Cloud Computing for Attorneys and Businesses
Like many businesses, our law practice is gradually becoming paperless. Services like Dropbox or iCloud which use “cloud computing” – saving files on remote servers rather than on local machines – can greatly improve both communication and collaboration while reducing the cost of supplies and waste.
Whether information is stored on a cloud or in a file cabinet, attorneys are required by professional conduct rules to make reasonable efforts to prevent the unauthorized disclosure of client information. Some states have already issued specific ethics opinions regarding cloud computing for lawyers.
While these legal ethics rules and opinions might not specifically apply to other professions, the general principle of keeping information confidential is relevant to both attorneys and business owners.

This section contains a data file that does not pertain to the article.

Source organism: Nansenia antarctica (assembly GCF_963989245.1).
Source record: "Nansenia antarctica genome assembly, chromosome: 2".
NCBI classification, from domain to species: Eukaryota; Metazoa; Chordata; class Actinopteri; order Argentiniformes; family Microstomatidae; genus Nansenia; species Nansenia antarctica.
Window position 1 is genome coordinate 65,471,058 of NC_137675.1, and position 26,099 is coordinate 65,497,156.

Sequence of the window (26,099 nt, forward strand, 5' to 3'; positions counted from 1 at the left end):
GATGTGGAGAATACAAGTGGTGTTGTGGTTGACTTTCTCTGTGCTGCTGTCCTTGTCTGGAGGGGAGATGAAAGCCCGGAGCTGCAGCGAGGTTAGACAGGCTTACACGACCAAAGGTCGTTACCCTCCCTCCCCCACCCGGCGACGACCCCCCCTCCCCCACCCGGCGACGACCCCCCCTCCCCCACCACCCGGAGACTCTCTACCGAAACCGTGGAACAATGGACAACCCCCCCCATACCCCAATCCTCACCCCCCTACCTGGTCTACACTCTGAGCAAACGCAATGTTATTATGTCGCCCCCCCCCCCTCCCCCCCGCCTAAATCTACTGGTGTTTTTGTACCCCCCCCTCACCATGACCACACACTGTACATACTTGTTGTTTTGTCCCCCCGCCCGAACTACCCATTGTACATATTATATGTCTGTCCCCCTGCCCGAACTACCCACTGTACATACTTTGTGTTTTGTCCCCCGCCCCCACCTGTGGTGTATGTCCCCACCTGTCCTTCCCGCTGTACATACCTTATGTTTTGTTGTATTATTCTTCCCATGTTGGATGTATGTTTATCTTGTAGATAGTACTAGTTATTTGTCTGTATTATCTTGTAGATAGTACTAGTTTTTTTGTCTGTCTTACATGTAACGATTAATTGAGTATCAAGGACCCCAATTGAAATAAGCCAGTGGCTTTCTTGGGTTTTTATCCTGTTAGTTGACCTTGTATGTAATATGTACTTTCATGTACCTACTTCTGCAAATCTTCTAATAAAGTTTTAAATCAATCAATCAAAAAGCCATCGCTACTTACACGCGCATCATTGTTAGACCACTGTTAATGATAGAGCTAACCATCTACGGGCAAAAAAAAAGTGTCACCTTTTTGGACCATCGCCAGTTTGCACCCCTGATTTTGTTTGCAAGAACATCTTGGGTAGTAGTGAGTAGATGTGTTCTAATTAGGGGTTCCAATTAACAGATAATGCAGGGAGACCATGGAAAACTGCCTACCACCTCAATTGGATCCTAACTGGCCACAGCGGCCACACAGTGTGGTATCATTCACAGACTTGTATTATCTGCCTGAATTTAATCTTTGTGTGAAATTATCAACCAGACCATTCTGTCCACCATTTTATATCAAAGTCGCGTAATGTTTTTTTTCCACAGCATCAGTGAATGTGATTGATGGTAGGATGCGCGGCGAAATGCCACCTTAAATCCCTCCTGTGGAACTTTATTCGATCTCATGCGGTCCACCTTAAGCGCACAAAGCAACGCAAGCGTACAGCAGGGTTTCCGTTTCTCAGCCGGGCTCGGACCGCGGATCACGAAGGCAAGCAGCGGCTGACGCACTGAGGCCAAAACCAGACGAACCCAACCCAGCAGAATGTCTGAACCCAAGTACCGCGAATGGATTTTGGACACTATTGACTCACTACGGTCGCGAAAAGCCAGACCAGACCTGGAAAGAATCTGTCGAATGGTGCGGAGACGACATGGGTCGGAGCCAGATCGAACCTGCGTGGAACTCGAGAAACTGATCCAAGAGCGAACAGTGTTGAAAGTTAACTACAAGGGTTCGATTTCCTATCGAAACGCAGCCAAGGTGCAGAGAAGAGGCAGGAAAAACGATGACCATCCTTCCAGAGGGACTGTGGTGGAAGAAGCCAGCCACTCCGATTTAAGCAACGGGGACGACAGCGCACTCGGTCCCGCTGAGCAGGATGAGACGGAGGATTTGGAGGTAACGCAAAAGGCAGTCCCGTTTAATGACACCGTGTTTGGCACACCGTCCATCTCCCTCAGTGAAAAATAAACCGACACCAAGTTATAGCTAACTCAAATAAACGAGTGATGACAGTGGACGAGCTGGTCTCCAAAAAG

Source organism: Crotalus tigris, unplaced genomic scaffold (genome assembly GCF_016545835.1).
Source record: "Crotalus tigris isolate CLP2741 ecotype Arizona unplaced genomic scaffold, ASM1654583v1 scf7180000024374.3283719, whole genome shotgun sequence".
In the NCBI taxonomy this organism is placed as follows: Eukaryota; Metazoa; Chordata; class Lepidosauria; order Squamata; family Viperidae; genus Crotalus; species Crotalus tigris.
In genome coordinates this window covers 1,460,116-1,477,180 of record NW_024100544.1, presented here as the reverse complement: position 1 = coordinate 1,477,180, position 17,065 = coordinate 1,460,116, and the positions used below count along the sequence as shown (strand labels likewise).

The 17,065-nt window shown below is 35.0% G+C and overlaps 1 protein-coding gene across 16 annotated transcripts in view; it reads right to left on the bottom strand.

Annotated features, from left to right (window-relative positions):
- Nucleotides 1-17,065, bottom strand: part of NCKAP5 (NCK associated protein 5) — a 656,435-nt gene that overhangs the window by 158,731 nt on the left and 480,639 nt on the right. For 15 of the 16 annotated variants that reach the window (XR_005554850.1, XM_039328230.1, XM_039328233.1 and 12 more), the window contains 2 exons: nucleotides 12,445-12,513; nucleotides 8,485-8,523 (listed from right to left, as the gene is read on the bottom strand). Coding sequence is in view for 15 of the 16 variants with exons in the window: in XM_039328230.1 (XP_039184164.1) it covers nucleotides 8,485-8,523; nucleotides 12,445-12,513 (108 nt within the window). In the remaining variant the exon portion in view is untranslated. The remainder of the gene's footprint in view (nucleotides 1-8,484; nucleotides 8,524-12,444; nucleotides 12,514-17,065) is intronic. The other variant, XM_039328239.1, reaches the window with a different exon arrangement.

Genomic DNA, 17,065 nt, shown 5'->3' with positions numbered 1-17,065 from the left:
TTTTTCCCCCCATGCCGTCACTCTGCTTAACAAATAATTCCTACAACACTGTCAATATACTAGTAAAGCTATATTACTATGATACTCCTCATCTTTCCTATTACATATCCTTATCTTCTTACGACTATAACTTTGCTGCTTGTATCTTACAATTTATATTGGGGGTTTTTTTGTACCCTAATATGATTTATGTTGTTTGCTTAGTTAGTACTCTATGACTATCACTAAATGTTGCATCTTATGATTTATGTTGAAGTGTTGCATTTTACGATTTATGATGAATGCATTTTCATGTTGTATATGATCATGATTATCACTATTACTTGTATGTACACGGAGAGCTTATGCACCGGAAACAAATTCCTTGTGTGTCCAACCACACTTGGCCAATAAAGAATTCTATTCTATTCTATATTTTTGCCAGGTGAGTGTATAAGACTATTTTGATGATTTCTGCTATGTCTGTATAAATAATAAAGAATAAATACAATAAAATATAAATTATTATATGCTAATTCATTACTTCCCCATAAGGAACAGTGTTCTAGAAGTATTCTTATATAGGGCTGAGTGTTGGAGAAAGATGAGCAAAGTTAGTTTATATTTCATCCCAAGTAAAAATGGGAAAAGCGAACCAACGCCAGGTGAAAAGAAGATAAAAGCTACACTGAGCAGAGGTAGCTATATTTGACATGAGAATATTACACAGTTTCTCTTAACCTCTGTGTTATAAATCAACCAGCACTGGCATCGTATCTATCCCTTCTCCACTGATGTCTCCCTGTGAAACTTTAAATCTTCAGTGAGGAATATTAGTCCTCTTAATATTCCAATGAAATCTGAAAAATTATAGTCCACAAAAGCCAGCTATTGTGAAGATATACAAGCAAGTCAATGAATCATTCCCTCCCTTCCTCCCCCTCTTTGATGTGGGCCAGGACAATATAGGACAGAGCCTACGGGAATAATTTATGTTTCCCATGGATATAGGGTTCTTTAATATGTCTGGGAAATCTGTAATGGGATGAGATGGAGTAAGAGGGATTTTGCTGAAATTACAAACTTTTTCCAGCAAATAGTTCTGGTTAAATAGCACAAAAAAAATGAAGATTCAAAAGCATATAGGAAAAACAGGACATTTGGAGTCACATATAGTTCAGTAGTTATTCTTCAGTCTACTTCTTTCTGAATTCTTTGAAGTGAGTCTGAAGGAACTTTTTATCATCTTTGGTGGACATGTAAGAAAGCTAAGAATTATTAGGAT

To maximize the potential of Dropbox or similar services while maintaining the privacy of your information, consider implementing these recommendations from a variety of legal blogs:
Protect your information before sharing it with the cloud. (via Flat Fee IP)
“Lawyers should take the additional step of encrypting, or pre-encrypting, client data before we give it to Dropbox or any other cloud-based storage solution.
Use a two-step authentication when logging in. (via Attorney at Work)
“Two-factor authentication increases login security because it requires you to use something more than just your login credentials (your account name and password).”
Share files with caution. (via Small Firm Innovation)
“In order to avoid sharing other client information with [your client], you should create a separate folder that contains only the documents you want to share with them.”
Unshare files with clients or co-counsel when the case is resolved. (via Lawyerist)
“Dropbox makes it very easy to share files with co-counsel. It’s also easy to forget to kick out your co-counsel when the case is over.”